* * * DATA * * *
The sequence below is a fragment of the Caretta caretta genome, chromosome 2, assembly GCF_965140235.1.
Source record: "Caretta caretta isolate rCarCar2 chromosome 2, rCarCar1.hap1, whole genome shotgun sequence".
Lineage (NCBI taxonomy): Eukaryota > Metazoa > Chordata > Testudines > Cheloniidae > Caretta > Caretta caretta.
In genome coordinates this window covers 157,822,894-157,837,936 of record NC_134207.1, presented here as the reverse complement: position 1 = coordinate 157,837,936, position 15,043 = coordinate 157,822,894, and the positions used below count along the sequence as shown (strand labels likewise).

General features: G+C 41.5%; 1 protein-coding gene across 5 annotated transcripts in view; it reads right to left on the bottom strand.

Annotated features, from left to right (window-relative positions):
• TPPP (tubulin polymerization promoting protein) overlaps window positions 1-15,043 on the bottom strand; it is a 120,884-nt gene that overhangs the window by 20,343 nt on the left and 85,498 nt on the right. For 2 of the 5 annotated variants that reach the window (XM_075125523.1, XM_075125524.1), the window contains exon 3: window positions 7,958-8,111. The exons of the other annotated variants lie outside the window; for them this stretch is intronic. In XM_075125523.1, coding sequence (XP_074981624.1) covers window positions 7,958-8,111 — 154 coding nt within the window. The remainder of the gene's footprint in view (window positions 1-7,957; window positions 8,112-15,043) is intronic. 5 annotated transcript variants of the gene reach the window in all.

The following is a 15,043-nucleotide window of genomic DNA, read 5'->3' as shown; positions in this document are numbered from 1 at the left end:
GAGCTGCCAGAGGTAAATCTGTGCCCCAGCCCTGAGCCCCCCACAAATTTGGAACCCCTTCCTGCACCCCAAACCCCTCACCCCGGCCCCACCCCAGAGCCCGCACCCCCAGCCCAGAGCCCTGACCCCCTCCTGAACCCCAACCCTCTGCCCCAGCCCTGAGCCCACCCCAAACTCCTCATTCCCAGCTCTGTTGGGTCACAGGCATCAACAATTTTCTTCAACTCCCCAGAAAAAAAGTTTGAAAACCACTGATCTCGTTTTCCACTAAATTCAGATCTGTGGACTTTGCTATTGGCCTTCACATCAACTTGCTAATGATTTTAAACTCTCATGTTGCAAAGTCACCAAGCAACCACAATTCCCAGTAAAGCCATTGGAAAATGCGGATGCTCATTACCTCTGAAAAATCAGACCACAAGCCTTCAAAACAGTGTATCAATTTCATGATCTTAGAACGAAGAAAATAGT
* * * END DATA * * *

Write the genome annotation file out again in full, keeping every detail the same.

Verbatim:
The sequence below is a fragment of the Caretta caretta genome, chromosome 2, assembly GCF_965140235.1.
Source record: "Caretta caretta isolate rCarCar2 chromosome 2, rCarCar1.hap1, whole genome shotgun sequence".
Lineage (NCBI taxonomy): Eukaryota > Metazoa > Chordata > Testudines > Cheloniidae > Caretta > Caretta caretta.
In genome coordinates this window covers 157,822,894-157,837,936 of record NC_134207.1, presented here as the reverse complement: position 1 = coordinate 157,837,936, position 15,043 = coordinate 157,822,894, and the positions used below count along the sequence as shown (strand labels likewise).

General features: G+C 41.5%; 1 protein-coding gene across 5 annotated transcripts in view; it reads right to left on the bottom strand.

Annotated features, from left to right (window-relative positions):
• TPPP (tubulin polymerization promoting protein) overlaps window positions 1-15,043 on the bottom strand; it is a 120,884-nt gene that overhangs the window by 20,343 nt on the left and 85,498 nt on the right. For 2 of the 5 annotated variants that reach the window (XM_075125523.1, XM_075125524.1), the window contains exon 3: window positions 7,958-8,111. The exons of the other annotated variants lie outside the window; for them this stretch is intronic. In XM_075125523.1, coding sequence (XP_074981624.1) covers window positions 7,958-8,111 — 154 coding nt within the window. The remainder of the gene's footprint in view (window positions 1-7,957; window positions 8,112-15,043) is intronic. 5 annotated transcript variants of the gene reach the window in all.

The following is a 15,043-nucleotide window of genomic DNA, read 5'->3' as shown; positions in this document are numbered from 1 at the left end:
GAGCTGCCAGAGGTAAATCTGTGCCCCAGCCCTGAGCCCCCCACAAATTTGGAACCCCTTCCTGCACCCCAAACCCCTCACCCCGGCCCCACCCCAGAGCCCGCACCCCCAGCCCAGAGCCCTGACCCCCTCCTGAACCCCAACCCTCTGCCCCAGCCCTGAGCCCACCCCAAACTCCTCATTCCCAGCTCTGTTGGGTCACAGGCATCAACAATTTTCTTCAACTCCCCAGAAAAAAAGTTTGAAAACCACTGATCTCGTTTTCCACTAAATTCAGATCTGTGGACTTTGCTATTGGCCTTCACATCAACTTGCTAATGATTTTAAACTCTCATGTTGCAAAGTCACCAAGCAACCACAATTCCCAGTAAAGCCATTGGAAAATGCGGATGCTCATTACCTCTGAAAAATCAGACCACAAGCCTTCAAAACAGTGTATCAATTTCATGATCTTAGAACGAAGAAAATAGT